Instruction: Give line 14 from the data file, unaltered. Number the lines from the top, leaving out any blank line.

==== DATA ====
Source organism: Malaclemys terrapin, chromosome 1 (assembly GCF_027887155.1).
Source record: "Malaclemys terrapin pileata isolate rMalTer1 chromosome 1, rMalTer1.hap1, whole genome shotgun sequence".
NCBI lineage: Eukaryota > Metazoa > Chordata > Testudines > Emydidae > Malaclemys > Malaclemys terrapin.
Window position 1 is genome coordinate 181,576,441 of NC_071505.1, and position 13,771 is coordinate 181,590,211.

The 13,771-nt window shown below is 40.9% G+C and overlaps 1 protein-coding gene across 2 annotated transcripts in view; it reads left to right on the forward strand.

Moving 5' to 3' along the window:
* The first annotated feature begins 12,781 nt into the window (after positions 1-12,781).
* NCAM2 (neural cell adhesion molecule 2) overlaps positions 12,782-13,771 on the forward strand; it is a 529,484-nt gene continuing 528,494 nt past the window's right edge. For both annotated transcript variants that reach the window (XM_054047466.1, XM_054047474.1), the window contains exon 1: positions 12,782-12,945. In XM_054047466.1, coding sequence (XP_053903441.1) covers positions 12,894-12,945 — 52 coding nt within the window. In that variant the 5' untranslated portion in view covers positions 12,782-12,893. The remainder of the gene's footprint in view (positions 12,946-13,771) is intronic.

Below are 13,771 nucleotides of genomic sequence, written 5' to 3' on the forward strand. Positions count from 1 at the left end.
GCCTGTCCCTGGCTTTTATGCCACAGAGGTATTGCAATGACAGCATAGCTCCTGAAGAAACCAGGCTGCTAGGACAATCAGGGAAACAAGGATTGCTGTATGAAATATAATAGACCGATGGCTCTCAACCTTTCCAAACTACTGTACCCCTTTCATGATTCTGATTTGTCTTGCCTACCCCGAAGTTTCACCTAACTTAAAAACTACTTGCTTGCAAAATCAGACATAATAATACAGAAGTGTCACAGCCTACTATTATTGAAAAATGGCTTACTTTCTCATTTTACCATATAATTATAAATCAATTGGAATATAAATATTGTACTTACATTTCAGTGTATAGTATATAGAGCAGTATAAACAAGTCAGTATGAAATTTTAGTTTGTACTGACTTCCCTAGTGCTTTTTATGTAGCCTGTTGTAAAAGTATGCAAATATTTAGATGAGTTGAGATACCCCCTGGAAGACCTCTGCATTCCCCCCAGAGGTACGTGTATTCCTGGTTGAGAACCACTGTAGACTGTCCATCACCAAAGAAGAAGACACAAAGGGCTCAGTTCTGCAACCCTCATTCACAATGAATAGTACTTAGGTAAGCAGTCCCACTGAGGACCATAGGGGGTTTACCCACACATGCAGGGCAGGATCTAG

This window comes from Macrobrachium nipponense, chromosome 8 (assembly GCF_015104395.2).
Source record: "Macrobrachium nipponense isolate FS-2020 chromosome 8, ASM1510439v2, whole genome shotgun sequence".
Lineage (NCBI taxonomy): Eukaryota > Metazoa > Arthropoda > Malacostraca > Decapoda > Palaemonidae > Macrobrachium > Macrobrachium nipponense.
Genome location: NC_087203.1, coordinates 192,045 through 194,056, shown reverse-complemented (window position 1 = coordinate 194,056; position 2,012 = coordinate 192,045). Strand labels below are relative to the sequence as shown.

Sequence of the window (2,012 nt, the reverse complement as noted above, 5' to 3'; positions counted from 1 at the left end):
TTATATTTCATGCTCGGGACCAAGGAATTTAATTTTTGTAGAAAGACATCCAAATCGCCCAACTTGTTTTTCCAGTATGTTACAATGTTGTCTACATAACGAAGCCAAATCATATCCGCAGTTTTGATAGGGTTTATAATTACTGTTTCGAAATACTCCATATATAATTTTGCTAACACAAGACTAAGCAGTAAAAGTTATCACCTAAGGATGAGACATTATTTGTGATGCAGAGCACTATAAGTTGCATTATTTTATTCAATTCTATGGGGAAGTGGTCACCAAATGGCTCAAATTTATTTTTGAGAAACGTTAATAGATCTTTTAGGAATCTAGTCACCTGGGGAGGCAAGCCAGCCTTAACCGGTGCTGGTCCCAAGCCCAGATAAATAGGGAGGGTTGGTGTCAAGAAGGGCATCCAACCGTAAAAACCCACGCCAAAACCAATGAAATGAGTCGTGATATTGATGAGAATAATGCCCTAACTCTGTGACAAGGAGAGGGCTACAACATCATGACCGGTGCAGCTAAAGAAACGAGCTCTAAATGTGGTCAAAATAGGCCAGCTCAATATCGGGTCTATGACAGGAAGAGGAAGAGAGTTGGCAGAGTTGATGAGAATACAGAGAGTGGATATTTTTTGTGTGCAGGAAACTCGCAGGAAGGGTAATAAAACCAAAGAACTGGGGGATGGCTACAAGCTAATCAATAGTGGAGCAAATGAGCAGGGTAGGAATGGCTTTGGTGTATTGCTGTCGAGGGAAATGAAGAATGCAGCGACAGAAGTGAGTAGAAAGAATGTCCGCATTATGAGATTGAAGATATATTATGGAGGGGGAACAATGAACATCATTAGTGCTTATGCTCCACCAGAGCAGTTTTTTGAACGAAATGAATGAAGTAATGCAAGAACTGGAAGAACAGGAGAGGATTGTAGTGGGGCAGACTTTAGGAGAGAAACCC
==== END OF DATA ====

Genome location: NC_087203.1, coordinates 192,045 through 194,056, shown reverse-complemented (window position 1 = coordinate 194,056; position 2,012 = coordinate 192,045). Strand labels below are relative to the sequence as shown.